• This year, Australian operations will be transitioned to 100% renewable energy, with our regional operations in the Philippines, China and the US due to transition in the very near future;
  • To use that energy more efficiently, we’ve also switched over to using LED light bulbs, laptops and other energy saving strategies across all our offices; such as upgrading our air conditioning systems to use variable speed drives;
  • We’re also working towards moving our global data services to be powered by renewable energy;
  • Implementing effective waste management systems that included eWaste, composting organic waste, removed single use plastics from our kitchens and fed a lot of Canvanauts (an endearing term we call our people) with organic produce grown from local farms; and
  • Put into action sustainable and ethical procurement principles across the organization, which means making sure the products and services we buy are as sustainable as possible, with the lowest environmental impact and most positive social results, and partnered with local printing and distribution services to reduce emissions and support businesses in our area.

Where we weren’t able to change our practices, we purchased carbon offsets (credits) to make up the difference. At time of publication, we have supported the following offset projects:

Did you know? Rice husk contains about 30–50% of organic carbon and has a high heat value of 13–16 megajoules per kg. It can be used to generate fuel, heat, or electricity through thermal, chemical, or bioprocesses.

Fun fact, in 2019, our Sydney office sent 54.4 tons of waste to landfill. If that seems like just a number to you, let’s put that into perspective. It equates to:

In 2020, we revisited our waste streams and reduced landfill by 70%. By 2021 the result of this preventative measure will stop around 50–60 tons of CO2 and methane entering the atmosphere, as well as reduce further downstream health and environmental problems such as soil and water degradation and pollution. We are currently working towards a completely closed loop waste-free operation, where nothing comes into the office that can’t be re-used, recycled or composted.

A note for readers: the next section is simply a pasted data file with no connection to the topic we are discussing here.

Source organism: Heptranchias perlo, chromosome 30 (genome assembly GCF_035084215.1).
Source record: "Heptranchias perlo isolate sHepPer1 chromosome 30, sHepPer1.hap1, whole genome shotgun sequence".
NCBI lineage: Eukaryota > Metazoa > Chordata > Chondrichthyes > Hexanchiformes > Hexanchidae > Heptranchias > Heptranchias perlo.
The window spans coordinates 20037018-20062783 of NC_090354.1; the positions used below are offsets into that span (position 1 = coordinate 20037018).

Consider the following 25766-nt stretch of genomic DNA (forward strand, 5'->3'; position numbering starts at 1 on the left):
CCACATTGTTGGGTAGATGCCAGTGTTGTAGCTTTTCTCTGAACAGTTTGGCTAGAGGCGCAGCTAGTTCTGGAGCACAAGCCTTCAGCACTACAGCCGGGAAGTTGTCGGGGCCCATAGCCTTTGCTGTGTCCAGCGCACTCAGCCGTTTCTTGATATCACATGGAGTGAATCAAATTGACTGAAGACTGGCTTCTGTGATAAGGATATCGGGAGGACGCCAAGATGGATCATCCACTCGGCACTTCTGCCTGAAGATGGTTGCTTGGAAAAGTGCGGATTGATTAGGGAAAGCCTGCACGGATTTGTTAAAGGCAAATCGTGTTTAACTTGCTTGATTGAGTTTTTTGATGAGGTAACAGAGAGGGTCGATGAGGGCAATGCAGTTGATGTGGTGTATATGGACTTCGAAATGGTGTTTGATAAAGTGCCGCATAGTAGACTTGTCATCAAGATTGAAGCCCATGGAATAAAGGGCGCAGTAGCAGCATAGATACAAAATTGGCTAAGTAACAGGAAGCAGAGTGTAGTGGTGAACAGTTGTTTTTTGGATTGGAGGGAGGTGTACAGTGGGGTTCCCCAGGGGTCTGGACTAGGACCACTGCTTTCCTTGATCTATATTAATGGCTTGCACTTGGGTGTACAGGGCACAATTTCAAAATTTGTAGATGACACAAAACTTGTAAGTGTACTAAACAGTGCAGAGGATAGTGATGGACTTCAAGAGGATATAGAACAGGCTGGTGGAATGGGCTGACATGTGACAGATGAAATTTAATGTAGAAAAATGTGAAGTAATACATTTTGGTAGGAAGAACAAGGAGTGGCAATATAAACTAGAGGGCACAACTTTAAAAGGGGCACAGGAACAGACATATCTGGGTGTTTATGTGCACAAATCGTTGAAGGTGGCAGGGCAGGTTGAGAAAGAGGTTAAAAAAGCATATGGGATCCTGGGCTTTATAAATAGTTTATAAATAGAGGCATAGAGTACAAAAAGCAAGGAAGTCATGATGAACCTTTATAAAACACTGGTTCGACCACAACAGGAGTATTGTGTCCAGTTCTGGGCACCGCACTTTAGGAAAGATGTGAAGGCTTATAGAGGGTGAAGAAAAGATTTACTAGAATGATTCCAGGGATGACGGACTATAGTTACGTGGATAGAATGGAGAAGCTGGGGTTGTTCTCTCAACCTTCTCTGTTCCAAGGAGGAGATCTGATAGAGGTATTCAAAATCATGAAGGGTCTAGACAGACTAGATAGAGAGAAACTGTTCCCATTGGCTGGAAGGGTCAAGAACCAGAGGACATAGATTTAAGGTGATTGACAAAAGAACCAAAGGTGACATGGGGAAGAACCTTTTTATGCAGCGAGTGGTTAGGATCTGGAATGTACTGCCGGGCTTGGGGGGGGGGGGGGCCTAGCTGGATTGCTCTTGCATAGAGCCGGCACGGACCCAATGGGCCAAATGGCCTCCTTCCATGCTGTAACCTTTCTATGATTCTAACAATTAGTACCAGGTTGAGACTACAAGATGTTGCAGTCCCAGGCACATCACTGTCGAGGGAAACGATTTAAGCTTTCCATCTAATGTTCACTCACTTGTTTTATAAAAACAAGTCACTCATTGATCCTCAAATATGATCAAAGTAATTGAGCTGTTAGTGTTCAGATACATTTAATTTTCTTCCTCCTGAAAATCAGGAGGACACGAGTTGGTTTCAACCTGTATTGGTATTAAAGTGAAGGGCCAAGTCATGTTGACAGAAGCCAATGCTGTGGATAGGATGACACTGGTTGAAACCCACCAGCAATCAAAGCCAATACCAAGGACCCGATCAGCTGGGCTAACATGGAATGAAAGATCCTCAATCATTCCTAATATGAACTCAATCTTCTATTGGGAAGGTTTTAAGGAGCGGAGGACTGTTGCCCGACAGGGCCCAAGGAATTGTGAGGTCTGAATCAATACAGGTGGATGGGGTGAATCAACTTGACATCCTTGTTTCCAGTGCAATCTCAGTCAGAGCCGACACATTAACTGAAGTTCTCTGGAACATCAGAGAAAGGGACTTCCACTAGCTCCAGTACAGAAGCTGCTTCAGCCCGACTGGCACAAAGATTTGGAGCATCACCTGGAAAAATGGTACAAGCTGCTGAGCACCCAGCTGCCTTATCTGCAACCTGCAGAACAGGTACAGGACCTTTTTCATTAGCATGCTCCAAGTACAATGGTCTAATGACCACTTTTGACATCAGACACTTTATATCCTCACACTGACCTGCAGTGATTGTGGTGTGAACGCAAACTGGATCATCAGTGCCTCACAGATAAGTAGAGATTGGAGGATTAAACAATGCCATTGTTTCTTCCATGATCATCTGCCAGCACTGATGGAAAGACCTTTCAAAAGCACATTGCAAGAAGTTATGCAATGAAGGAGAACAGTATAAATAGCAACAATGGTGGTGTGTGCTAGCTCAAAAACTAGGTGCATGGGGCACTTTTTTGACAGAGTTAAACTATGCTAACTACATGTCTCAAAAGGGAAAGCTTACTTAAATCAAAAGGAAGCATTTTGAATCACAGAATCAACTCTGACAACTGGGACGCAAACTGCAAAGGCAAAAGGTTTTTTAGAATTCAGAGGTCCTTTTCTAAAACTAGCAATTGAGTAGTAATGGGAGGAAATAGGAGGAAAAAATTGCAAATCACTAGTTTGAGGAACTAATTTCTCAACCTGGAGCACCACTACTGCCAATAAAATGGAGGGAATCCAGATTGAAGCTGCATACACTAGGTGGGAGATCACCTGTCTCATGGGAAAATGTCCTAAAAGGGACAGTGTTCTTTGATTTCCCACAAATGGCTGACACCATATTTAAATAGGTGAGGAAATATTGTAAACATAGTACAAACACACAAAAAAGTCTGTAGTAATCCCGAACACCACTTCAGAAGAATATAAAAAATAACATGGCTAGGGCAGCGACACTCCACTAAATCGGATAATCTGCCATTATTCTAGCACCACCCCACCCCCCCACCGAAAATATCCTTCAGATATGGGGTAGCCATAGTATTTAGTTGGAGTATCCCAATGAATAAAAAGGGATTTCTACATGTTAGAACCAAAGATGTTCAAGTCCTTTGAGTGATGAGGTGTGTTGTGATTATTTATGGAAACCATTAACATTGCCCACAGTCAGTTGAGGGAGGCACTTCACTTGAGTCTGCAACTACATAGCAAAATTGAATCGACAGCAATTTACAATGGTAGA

What else are we doing?

‘Bee-ing’ awesome

We have bees on the rooftop of our Sydney office, and they’ve been busy! So far we’ve harvested 50kgs of honey, but we expect to produce up to 250kgs a year. We use the honey in our kitchen but beyond that, our bees pollinate a radius of up to 1.5km around our offices. Surry Hills gardens — we love you!

According to the World Wildlife Foundation, almost 90% of wild plants and 75% of leading global crops depend on animal pollination. This means, on average, one out of every three mouthfuls of our food depends on pollinators, like bees! They’re super important to the survival of our ecosystem.

You can watch them with our dedicated BeeCam… they’re as busy, as…well, bees!

Getting our hands dirty, in the best possible way

Canvanauts get their hands dirty at volunteer days at Hebron Farm, our organic produce partner in the Hawkesbury Valley, New South Wales, and go on excursions to our sustainability partner, Black Duck Foods in Mallacoota, Victoria.

Black Duck Foods is an indigenous social enterprise founded by academic and Dark Emu author Bruce Pascoe and business partner Noel Butler. Canva has provided seed funding (pun intended) for crops of native species, such as Kangaroo Grass and mandadyan nalluk grass (known as Dancing Grass), with a view to learning more about traditional land management and regenerative cropping practices while providing employment opportunities for local community members. Black Duck’s philosophy is all about empowering people and demonstrating the value of traditional knowledge, while protecting the chain of custody across their supply chain.